The ability to tell in advance whether an instrument or analyzer is experiencing faults or is on the verge of failing is invaluable, especially in applications where accurate measurement is critical, either for quality, cost or safety purposes.
There are three maintenance strategies that instrumentation users could use – run to fail, preventive maintenance and predictive maintenance. Of these, predictive maintenance offers the advantage of knowing ahead of time when problems are likely to occur, allowing process owners to plan and prepare parts and maintenance to ensure disruption is avoided by keeping instruments at peak performance. It is one of several digital service solutions from ABB that provide support for our customers when and how they need it, from commisssioning solutions, through to training and troubleshooting.
With its power to identify when maintenance is needed, predictive maintenance is increasingly essential. Where at one time a maintenance engineer’s expertise could define a problem and when it will occur, now advanced data analysis provides detailed feedback on instrument health.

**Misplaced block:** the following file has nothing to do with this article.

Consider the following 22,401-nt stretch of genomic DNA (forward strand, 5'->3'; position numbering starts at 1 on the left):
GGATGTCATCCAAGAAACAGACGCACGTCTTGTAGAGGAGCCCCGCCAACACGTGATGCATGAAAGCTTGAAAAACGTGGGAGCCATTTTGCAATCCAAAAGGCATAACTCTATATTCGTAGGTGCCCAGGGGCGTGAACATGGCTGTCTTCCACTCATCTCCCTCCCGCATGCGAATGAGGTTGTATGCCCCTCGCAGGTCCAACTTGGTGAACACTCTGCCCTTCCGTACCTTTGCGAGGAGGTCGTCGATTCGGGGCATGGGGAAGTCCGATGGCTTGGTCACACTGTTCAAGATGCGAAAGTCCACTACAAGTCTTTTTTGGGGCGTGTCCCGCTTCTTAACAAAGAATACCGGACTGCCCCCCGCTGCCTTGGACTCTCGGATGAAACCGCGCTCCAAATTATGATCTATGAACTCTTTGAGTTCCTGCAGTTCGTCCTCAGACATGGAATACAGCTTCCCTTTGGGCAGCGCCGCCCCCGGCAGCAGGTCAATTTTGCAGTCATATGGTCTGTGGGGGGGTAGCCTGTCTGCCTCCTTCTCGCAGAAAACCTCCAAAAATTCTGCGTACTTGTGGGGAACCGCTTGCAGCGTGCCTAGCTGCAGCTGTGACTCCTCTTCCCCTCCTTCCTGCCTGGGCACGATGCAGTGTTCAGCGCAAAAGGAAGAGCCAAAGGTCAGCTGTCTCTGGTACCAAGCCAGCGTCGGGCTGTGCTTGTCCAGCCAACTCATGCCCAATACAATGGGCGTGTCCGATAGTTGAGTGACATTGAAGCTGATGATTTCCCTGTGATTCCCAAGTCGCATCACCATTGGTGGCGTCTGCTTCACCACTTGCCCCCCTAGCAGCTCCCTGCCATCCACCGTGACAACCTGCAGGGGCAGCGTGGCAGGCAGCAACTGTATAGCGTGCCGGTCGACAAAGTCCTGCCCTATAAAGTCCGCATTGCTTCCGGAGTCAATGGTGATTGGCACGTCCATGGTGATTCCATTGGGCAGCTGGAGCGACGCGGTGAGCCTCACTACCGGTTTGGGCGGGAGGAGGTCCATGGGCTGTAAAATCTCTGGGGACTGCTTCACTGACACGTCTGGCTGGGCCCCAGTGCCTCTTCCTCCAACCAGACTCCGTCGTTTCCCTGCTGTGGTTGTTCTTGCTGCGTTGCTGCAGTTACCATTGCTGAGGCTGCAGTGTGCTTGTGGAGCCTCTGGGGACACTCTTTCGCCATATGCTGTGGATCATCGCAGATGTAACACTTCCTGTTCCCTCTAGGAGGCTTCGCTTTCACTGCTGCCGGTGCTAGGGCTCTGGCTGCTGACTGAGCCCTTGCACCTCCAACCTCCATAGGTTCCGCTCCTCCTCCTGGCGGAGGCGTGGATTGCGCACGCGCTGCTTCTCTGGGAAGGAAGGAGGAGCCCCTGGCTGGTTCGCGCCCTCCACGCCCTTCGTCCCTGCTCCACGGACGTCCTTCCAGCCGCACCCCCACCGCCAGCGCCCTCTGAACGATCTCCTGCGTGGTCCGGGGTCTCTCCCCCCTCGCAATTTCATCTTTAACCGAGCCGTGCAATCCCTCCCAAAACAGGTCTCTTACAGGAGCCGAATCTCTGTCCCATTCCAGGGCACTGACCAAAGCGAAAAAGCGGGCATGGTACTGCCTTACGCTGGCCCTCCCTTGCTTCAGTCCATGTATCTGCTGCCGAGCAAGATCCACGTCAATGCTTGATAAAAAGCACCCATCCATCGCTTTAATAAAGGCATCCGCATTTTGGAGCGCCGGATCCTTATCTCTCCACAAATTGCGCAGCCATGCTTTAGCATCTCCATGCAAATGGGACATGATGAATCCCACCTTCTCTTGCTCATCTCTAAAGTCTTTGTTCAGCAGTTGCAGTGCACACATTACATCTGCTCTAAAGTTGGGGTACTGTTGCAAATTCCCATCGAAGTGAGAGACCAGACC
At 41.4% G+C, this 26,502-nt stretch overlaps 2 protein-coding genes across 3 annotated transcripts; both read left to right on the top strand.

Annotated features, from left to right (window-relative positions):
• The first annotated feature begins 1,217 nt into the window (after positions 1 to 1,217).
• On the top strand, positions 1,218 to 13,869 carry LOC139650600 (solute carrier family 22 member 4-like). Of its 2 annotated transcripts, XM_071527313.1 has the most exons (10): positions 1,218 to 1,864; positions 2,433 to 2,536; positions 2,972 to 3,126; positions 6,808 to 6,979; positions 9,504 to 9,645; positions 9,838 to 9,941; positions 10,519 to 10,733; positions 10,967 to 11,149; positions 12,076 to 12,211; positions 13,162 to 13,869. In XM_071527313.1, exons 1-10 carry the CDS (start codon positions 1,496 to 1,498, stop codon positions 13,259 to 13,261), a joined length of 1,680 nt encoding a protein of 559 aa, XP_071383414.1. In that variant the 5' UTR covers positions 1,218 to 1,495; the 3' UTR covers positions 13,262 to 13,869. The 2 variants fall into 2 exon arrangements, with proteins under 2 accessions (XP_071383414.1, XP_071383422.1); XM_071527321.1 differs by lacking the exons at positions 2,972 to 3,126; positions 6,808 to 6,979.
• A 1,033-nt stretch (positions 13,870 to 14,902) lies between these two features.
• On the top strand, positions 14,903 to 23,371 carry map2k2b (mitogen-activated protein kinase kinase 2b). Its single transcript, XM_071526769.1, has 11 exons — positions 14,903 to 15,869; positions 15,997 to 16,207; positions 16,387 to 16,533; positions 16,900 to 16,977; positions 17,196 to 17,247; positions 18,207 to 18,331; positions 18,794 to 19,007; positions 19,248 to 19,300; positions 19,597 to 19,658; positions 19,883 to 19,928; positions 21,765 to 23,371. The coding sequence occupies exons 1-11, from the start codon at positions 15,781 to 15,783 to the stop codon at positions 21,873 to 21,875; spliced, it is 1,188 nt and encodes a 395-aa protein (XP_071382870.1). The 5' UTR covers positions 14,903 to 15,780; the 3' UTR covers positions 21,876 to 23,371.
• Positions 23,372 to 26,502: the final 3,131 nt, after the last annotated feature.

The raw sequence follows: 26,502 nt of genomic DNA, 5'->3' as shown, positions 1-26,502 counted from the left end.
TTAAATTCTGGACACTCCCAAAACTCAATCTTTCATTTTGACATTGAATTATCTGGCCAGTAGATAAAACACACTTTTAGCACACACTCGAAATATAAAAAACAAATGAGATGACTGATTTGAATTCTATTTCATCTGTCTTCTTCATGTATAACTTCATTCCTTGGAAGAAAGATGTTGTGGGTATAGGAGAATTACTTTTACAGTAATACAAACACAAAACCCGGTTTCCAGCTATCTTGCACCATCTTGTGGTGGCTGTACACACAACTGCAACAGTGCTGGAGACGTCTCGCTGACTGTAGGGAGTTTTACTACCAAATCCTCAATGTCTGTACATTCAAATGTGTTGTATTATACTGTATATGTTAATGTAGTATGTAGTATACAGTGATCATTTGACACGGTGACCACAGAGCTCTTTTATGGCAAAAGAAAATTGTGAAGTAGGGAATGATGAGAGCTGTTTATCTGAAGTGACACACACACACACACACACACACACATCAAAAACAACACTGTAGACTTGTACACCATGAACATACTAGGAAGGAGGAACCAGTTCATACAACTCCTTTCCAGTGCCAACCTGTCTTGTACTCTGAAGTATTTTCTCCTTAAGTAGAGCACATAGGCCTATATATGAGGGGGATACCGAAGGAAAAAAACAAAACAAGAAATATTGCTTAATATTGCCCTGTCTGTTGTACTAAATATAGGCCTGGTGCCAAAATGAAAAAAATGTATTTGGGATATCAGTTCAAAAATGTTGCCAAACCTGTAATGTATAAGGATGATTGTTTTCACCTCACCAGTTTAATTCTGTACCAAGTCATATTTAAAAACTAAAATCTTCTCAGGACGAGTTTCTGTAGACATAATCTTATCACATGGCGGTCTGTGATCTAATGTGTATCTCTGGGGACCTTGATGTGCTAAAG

With its remote access, predictive maintenance is part of the growing move towards autonomous systems, such as self-driving cars and the lights off factory – the device is monitored and any problem will be detected within or around the device automatically. As well as identifying the problem itself, predictive maintenance technology can also highlight the root cause of the problem and calculate the timeframe within which it is likely to escalate, enabling informed decisions to be made on when and how to fix it.
When it comes to fixing a problem, the information provided by predictive maintenance can help to ensure that a correct spare part is dispatched automatically, and the customer is informed how to do the fix. Alternatively, an ABB service engineer, who is provided with the part can go to the site and performs the task.
ABB has already put many of the pieces into place to provide maintenance and service support, including ServIS, a system for storage and management of installed base information. This is connected to the contract management system, as well as to the ABB field service system to deploy an engineer to the job. This in turn is connected to an AR application, connected to the field service application to provide information about what the job is and how to carry it out.